University of Chicago scientists have discovered how to make magnetic sensors capable of operating at the high temperatures that ceramic engines in cars and aircraft of the future will require.

The key to fabricating the sensors involves slightly degrading samples of a well-known semiconductor material, called indium antimonide, which is valued for its purity. Chicago's Thomas Rosenbaum and associate Jingshi Hu, now of the Massachusetts Institute of Technology, have published their formula in the September issue of the journal Nature Materials.

Troy, N.Y. – The emergence of electric lighting at night nearly a century ago has positively affected countless aspects of human life, ranging from improved safety and security to stronger economic development. But too much nighttime illumination can cause problems for stargazing, animal health, and may even compromise sleep, often leading some people to say "lights out."

The first images from Rosetta's OSIRIS imaging system and VIRTIS infrared spectrometer were derived from raw data this morning and have delivered spectacular results.

"Steins looks like a diamond in the sky," said Uwe Keller, Principal Investigator for the OSIRIS imaging system from the Max Planck Institut Fuer Sonnensystemforschung, Lindau.

Visible in the image are several small craters on the asteroid, and two huge ones, one of which is 2 km in diameter, indicating that the asteroid must be very old.

Blacksburg, Va. –– Technologies used today by companies, such as Direct TV, Iridium Satellite, Bluetooth, and Globalstar, are based on satellite communications efforts started at Virginia Tech four decades ago in its Bradley Department of Electrical and Computer Engineering (ECE).

CAMBRIDGE, Mass.--MIT researchers may have found a way to overcome a key barrier to the advent of super-fast quantum computers, which could be powerful tools for applications such as code breaking.

Ever since Nobel Prize-winning physicist Richard Feynman first proposed the theory of quantum computing more than two decades ago, researchers have been working to build such a device.

PASADENA, Calif.--Scientists at the California Institute of Technology (Caltech) have developed a simple process for mass producing molecular tubes of identical--and precisely programmable--circumferences. The technological feat may allow the use of the molecular tubes in a number of nanotechnology applications.

Quicker microwave meals that use less energy may soon be possible with new ceramic microwave dishes and, according to the material scientists responsible, this same material could help with organic waste remediation.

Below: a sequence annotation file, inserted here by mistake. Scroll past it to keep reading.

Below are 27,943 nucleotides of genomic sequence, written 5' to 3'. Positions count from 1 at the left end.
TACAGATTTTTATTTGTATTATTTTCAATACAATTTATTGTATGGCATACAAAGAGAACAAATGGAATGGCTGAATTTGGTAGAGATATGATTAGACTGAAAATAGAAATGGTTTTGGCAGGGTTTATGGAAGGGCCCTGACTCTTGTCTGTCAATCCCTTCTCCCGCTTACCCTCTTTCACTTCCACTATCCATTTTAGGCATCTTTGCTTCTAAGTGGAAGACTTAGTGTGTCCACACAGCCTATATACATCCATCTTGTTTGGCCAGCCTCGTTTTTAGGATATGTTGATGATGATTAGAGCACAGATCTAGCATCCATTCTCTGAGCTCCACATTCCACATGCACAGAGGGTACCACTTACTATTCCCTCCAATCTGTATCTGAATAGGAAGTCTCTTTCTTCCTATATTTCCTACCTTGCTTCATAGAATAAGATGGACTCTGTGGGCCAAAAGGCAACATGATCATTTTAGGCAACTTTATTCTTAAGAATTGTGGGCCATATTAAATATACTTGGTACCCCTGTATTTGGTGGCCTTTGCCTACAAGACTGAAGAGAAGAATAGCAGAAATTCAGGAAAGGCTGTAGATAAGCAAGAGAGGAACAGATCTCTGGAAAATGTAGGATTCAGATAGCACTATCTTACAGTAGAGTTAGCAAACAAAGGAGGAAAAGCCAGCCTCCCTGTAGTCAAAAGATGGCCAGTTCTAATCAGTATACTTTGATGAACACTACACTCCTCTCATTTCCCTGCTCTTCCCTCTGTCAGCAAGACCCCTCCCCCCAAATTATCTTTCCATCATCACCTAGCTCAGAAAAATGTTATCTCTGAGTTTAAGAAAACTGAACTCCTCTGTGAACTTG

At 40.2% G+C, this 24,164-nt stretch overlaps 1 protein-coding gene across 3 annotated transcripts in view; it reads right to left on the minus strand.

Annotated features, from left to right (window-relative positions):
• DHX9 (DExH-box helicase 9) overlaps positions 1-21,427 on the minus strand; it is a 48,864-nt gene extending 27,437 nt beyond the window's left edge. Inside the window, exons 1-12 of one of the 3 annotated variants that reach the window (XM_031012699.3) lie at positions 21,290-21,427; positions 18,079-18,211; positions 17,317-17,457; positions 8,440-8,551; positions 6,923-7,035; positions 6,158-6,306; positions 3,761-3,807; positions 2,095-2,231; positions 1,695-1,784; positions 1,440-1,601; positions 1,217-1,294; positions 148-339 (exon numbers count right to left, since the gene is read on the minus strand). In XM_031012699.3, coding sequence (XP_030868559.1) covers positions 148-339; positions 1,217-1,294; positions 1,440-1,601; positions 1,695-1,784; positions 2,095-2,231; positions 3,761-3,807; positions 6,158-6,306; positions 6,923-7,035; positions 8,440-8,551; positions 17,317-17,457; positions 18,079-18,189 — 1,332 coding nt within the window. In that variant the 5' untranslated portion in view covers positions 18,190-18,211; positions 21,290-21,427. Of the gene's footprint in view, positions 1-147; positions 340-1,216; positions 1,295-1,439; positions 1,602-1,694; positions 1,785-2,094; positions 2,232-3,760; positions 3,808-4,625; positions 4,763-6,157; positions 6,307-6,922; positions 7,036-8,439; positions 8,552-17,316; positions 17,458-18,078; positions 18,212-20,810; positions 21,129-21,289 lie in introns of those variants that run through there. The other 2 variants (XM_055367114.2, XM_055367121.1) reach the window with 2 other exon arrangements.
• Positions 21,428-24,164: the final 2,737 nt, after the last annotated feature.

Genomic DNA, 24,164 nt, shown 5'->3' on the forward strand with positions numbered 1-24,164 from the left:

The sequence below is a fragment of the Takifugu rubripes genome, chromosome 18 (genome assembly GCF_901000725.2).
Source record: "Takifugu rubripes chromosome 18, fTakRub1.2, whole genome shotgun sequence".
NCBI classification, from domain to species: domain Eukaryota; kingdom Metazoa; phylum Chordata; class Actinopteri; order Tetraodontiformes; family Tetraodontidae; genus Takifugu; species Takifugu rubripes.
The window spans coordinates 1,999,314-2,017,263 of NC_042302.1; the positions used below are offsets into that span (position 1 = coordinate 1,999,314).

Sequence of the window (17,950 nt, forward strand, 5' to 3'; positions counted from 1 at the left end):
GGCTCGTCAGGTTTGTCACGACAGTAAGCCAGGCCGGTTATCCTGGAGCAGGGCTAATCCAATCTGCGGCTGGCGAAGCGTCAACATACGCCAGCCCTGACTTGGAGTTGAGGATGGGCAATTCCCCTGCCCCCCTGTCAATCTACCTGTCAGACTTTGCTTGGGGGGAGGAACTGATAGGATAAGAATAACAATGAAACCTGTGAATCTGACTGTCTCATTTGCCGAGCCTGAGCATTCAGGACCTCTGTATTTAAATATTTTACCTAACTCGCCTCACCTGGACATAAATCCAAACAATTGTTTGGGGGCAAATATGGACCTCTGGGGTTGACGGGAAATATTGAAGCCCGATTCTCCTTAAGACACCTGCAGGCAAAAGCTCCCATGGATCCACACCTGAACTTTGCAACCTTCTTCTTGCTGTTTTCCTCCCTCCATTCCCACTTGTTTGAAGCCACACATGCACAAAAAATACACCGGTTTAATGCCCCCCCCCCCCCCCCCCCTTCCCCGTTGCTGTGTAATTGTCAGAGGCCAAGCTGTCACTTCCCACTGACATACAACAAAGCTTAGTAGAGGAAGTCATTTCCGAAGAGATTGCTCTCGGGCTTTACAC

"Currently, food heated in a microwave loses heat to the cold dish because the dishes are transparent to microwaves," says Sridhar Komarneni, distinguished professor of clay mineralogy, College of Agricultural Sciences at Penn State. "The plates are still cool when the cooking is completed."

PITTSBURGH—The growth of shared Wi-Fi and other wireless computer networks has increased the risk of eavesdropping on Internet communications, but researchers at Carnegie Mellon University's School of Computer Science and College of Engineering have devised a low-cost system that can thwart these "Man-in-the-Middle" (MitM) attacks.

The system, called Perspectives, also can protect against attacks related to a recently disclosed software flaw in the Domain Name System (DNS), the Internet phone book used to route messages between computers.

The semiconductor silicon and the ferromagnet iron are the basis for much of mankind's technology, used in everything from computers to electric motors. In this week's issue of the journal Nature (August 21st) an international group of scientists, including academic and industrial researchers from the UK, USA and Lesotho, report that they have combined these elements with a small amount of another common metal, manganese, to create a new material which is neither a magnet nor an ordinary semiconductor.

ANN ARBOR, Mich.---The fastest quantum computer bit that exploits the main advantage of the qubit over the conventional bit has been demonstrated by researchers at University of Michigan, U.S. Naval Research Laboratory and the University of California at San Diego.

The scientists used lasers to create an initialized quantum state of this solid-state qubit at rates of about a gigahertz, or a billion times per second. They can also use lasers to achieve fundamental steps toward programming it.